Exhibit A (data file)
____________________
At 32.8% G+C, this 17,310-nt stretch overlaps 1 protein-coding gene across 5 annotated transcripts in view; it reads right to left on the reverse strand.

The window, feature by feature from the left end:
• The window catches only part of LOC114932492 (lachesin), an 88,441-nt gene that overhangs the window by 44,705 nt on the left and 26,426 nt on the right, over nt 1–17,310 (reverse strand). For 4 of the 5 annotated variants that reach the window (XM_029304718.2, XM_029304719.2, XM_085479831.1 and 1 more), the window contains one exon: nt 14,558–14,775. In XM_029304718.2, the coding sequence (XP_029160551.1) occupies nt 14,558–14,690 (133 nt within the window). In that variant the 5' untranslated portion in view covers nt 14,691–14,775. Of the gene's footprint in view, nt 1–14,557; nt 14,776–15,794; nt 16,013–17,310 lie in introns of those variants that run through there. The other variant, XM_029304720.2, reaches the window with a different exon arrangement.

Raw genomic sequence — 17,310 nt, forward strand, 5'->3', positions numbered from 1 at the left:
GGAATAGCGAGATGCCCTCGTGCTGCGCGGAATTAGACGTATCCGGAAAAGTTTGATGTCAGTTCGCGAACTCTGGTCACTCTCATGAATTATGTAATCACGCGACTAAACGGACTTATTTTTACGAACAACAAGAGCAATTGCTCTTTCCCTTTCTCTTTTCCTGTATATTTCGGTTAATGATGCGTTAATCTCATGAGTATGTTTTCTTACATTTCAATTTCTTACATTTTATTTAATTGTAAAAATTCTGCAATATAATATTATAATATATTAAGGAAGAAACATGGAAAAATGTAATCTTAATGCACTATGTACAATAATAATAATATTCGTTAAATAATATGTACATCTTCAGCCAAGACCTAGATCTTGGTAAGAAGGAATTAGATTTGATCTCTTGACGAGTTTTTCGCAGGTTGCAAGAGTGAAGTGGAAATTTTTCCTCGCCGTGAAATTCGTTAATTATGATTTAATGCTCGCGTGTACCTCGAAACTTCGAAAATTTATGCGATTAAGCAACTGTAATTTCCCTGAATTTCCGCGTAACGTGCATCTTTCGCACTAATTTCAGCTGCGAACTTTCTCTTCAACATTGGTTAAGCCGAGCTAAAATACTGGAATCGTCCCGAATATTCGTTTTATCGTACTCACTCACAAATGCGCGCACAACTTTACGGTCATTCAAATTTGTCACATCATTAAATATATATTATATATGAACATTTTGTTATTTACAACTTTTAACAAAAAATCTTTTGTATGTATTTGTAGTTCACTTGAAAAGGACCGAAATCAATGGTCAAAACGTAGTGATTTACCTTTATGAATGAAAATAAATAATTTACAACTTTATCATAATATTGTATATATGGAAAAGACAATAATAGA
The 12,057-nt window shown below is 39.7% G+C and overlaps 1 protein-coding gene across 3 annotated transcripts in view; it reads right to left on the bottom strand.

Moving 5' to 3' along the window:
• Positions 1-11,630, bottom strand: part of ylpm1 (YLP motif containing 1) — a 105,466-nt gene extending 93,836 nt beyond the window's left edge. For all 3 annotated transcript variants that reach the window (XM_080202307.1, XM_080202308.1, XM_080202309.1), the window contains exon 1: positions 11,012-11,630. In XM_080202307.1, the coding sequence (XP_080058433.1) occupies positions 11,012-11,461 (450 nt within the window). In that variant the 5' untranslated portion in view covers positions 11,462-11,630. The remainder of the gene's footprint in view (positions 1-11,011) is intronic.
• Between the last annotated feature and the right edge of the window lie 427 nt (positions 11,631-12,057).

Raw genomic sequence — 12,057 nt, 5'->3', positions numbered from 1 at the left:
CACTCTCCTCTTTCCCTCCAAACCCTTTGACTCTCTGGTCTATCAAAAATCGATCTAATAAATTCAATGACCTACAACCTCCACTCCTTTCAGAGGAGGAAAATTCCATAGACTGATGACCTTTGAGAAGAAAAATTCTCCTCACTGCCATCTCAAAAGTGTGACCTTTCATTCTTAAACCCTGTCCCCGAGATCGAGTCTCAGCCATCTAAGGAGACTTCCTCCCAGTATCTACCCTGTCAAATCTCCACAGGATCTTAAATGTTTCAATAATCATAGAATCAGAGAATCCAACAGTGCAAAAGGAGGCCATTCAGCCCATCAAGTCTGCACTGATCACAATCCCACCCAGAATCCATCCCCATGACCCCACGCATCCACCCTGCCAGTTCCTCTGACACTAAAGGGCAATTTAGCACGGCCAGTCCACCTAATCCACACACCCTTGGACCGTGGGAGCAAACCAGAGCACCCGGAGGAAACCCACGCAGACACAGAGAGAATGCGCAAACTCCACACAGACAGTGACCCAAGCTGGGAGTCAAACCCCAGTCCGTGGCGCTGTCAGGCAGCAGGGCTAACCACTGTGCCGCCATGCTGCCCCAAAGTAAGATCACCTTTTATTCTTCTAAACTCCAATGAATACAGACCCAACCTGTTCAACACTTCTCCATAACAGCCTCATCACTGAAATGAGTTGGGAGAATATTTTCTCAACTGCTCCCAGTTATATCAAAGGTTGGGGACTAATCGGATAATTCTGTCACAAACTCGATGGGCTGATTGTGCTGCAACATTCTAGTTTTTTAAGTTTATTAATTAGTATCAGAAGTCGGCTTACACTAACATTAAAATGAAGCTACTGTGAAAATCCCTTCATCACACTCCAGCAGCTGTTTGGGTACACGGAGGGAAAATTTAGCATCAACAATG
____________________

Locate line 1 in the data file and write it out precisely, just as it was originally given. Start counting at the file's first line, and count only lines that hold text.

At 32.8% G+C, this 17,310-nt stretch overlaps 1 protein-coding gene across 5 annotated transcripts in view; it reads right to left on the reverse strand.